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( Originally Published 1894 )
The pointer (Canis avicularis) as resembling the race of hounds, more than any other of the shooting or gun dogs is placed next to them in the classification of Colonel Smith, who says: "In their present qualities of standing fixed and pointing to game, we see the result of a long course of severe training ; and it is a curious fact, that by a succession of generations having been constantly educated to this purpose, it has become almost innate, and young dogs of the true breed point with scarcely any instruction : this habit is so firm in some that the late Mr. Gilpin is reported to have painted a brace of pointers while in the act, and that they stood an hour and a quarter without moving." A smooth dog, resembling the fox-hound in his markings, though sometimes entirely black, the pointer is used by sportsmen to point them to the spot where the game is to be found. "It ranges the fields," says Mr. Wood, "until it scents the hare or partridge lying close on the ground. It then remains still as if carved in stone, every limb fixed, and the tail pointing straight behind it. In this attitude it remains until the gun is discharged, reloaded, and the sportsman has reached the place where the bird sprang."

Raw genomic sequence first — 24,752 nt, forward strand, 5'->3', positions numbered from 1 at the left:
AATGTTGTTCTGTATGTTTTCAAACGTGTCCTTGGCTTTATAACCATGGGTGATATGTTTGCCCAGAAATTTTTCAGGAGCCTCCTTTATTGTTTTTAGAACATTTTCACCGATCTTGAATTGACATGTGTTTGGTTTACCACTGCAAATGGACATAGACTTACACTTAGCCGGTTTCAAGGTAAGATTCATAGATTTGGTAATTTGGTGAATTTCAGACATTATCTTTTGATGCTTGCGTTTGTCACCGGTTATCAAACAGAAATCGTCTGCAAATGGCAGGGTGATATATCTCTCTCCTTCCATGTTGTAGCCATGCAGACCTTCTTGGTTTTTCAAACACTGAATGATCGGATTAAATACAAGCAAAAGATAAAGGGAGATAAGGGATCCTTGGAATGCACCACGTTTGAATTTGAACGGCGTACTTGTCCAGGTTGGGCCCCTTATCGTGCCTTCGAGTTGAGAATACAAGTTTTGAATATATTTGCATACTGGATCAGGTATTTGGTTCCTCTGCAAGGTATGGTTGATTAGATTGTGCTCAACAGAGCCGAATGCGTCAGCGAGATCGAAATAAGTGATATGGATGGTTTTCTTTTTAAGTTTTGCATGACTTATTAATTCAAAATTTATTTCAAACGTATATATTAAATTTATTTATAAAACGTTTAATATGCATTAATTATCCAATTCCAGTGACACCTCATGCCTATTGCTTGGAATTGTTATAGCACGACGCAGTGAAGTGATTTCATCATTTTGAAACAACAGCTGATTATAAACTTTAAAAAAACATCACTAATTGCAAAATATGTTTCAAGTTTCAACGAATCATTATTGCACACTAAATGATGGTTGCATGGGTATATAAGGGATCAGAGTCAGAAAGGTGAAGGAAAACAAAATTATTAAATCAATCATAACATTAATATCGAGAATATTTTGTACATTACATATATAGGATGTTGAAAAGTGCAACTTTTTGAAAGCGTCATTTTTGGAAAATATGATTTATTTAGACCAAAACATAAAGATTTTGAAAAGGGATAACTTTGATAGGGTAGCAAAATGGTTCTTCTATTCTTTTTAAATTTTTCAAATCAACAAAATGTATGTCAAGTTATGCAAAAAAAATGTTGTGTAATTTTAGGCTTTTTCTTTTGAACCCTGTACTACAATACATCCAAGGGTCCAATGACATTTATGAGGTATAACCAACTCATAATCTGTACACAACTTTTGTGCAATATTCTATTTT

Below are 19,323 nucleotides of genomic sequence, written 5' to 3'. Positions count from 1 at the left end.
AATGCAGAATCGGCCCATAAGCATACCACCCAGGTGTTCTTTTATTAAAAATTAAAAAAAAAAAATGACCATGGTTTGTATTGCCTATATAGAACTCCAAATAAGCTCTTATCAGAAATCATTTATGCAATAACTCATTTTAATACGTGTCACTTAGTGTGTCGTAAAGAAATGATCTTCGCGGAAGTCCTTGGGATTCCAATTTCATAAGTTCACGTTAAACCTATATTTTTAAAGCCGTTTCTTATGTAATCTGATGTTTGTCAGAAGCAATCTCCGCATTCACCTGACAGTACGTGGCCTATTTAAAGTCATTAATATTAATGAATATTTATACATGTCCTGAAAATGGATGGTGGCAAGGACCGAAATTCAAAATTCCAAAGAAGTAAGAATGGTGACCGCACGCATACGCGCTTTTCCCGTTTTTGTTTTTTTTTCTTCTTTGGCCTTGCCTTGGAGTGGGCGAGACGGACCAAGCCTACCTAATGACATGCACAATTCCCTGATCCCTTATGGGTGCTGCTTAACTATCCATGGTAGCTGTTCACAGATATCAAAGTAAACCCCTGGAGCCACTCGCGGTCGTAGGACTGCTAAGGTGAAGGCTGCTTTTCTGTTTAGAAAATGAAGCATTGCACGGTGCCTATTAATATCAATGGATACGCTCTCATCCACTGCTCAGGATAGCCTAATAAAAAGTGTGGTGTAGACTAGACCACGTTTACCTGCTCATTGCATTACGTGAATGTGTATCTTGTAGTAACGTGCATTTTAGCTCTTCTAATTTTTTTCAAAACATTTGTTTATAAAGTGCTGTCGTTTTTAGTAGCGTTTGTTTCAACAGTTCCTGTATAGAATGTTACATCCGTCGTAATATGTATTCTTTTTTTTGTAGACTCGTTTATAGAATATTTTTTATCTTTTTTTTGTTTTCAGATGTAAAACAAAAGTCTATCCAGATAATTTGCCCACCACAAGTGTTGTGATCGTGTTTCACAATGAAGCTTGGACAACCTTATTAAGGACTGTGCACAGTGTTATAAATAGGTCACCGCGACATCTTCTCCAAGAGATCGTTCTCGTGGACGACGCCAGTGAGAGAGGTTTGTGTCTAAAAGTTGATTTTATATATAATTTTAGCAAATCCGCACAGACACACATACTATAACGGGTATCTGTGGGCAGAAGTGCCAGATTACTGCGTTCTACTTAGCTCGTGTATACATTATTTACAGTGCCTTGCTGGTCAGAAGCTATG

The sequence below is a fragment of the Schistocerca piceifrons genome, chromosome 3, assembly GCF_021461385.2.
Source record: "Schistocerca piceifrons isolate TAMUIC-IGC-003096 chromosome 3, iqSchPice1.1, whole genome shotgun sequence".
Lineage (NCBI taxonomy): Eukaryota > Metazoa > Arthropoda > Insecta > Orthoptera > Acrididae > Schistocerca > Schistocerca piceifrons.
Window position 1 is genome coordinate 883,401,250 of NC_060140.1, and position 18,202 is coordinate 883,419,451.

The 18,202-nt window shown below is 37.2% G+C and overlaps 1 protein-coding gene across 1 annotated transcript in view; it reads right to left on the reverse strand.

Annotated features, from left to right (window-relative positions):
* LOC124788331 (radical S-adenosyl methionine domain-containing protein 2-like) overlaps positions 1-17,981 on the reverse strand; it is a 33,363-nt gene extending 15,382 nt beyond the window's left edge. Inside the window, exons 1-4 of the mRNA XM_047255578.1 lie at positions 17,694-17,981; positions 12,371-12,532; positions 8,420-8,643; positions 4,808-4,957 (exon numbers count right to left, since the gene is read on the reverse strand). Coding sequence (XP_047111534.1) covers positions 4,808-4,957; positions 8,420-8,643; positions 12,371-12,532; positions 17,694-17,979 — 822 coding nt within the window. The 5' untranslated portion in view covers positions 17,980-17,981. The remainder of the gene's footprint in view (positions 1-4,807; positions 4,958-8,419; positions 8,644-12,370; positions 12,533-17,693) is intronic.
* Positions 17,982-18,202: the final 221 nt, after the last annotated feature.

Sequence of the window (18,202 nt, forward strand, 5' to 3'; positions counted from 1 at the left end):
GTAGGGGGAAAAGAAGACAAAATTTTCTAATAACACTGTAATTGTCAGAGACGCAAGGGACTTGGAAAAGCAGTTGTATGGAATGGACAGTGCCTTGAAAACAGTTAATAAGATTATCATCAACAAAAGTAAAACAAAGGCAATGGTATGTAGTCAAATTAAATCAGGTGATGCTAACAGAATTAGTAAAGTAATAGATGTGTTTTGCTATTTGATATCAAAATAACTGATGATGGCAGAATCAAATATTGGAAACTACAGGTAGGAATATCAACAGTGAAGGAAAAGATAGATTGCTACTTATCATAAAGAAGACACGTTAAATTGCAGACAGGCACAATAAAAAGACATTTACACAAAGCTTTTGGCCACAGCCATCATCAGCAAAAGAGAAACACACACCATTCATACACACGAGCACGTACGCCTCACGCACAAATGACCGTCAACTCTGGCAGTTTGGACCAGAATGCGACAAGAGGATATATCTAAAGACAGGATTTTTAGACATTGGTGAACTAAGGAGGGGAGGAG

The pointer is a keen sportsman and will "Point" without tiring while worthily supported by the gun, but many stories are told of his disgust at a bad shot and his refusal to "point" for unskilful sportsmen. The following amusing story is told by Captain Brown and is quoted as follows by Mr. Jesse: "A gentleman, on his requesting the loan of a pointer-dog from a friend, was informed by him that the dog would behave very well so long as he could kill his birds; but if he frequently missed them, it would run home and leave him. The dog was sent, and the following day was fixed for trial; but, unfortunately, his new master was a remarkably bad shot. Bird after bird rose and was fired at, but still pursued its flight untouched, till, at last, the pointer became careless, and often missed his game. As if seemingly willing, however, to give one chance more, he made a dead stop at a fern-bush, with his nose pointed downward, the fore-foot bent, and his tail straight and steady. In this position he remained firm till the sportsman was close to him, with both barrels cocked, then moving steadily forward for a few paces, he at last stood still near a bunch of heather, the tail expressing the anxiety of the mind by moving regularly backwards and forwards. At last out sprang a fine old blackcock. Bang, bang, went both barrels, but the bird escaped unhurt. The patience of the dog was now quite exhausted; and, instead of dropping to charge, he turned boldly round, placed his tail between his legs, gave one howl, long and loud, and set off as fast as he could to his own home." The pointer has been known to lie down without bidding beside game which has been dropped from a bag, after a long day's shooting, and watch it faithfully until relieved on the following day, when the missing birds were searched for and found.